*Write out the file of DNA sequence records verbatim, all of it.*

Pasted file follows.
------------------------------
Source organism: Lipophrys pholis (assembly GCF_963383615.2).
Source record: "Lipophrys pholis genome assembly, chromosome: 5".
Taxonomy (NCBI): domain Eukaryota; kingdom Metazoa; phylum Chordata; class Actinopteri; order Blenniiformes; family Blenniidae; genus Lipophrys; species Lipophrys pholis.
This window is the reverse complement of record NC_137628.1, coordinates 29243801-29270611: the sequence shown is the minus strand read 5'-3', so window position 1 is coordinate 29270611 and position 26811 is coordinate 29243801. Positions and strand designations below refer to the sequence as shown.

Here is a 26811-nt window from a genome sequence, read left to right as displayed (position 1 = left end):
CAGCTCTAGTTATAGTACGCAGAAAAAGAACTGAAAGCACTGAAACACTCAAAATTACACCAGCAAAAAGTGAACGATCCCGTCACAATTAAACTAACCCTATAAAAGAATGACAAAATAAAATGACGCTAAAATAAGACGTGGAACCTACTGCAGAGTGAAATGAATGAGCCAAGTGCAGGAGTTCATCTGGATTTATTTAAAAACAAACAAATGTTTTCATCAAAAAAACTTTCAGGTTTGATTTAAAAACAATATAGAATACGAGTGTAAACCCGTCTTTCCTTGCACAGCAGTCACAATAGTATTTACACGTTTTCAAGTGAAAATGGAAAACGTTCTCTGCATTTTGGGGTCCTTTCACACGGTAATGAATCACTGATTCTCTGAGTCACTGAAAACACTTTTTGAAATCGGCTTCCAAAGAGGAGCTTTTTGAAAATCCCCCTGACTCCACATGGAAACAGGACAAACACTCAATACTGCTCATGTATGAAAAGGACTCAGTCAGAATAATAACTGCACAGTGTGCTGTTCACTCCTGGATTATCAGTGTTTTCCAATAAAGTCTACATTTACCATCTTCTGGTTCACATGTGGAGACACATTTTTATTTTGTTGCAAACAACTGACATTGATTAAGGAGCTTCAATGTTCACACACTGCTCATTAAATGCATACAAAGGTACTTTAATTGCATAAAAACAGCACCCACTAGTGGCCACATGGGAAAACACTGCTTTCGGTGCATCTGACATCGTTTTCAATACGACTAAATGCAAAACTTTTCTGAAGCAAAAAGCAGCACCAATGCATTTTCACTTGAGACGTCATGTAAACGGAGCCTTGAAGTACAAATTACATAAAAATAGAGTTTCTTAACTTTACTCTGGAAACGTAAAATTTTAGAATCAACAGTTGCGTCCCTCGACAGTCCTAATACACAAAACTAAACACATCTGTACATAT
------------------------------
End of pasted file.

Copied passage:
Source organism: Lipophrys pholis (assembly GCF_963383615.2).
Source record: "Lipophrys pholis genome assembly, chromosome: 5".
Taxonomy (NCBI): domain Eukaryota; kingdom Metazoa; phylum Chordata; class Actinopteri; order Blenniiformes; family Blenniidae; genus Lipophrys; species Lipophrys pholis.
This window is the reverse complement of record NC_137628.1, coordinates 29243801-29270611: the sequence shown is the minus strand read 5'-3', so window position 1 is coordinate 29270611 and position 26811 is coordinate 29243801. Positions and strand designations below refer to the sequence as shown.

Here is a 26811-nt window from a genome sequence, read left to right as displayed (position 1 = left end):
CAGCTCTAGTTATAGTACGCAGAAAAAGAACTGAAAGCACTGAAACACTCAAAATTACACCAGCAAAAAGTGAACGATCCCGTCACAATTAAACTAACCCTATAAAAGAATGACAAAATAAAATGACGCTAAAATAAGACGTGGAACCTACTGCAGAGTGAAATGAATGAGCCAAGTGCAGGAGTTCATCTGGATTTATTTAAAAACAAACAAATGTTTTCATCAAAAAAACTTTCAGGTTTGATTTAAAAACAATATAGAATACGAGTGTAAACCCGTCTTTCCTTGCACAGCAGTCACAATAGTATTTACACGTTTTCAAGTGAAAATGGAAAACGTTCTCTGCATTTTGGGGTCCTTTCACACGGTAATGAATCACTGATTCTCTGAGTCACTGAAAACACTTTTTGAAATCGGCTTCCAAAGAGGAGCTTTTTGAAAATCCCCCTGACTCCACATGGAAACAGGACAAACACTCAATACTGCTCATGTATGAAAAGGACTCAGTCAGAATAATAACTGCACAGTGTGCTGTTCACTCCTGGATTATCAGTGTTTTCCAATAAAGTCTACATTTACCATCTTCTGGTTCACATGTGGAGACACATTTTTATTTTGTTGCAAACAACTGACATTGATTAAGGAGCTTCAATGTTCACACACTGCTCATTAAATGCATACAAAGGTACTTTAATTGCATAAAAACAGCACCCACTAGTGGCCACATGGGAAAACACTGCTTTCGGTGCATCTGACATCGTTTTCAATACGACTAAATGCAAAACTTTTCTGAAGCAAAAAGCAGCACCAATGCATTTTCACTTGAGACGTCATGTAAACGGAGCCTTGAAGTACAAATTACATAAAAATAGAGTTTCTTAACTTTACTCTGGAAACGTAAAATTTTAGAATCAACAGTTGCGTCCCTCGACAGTCCTAATACACAAAACTAAACACATCTGTACATAT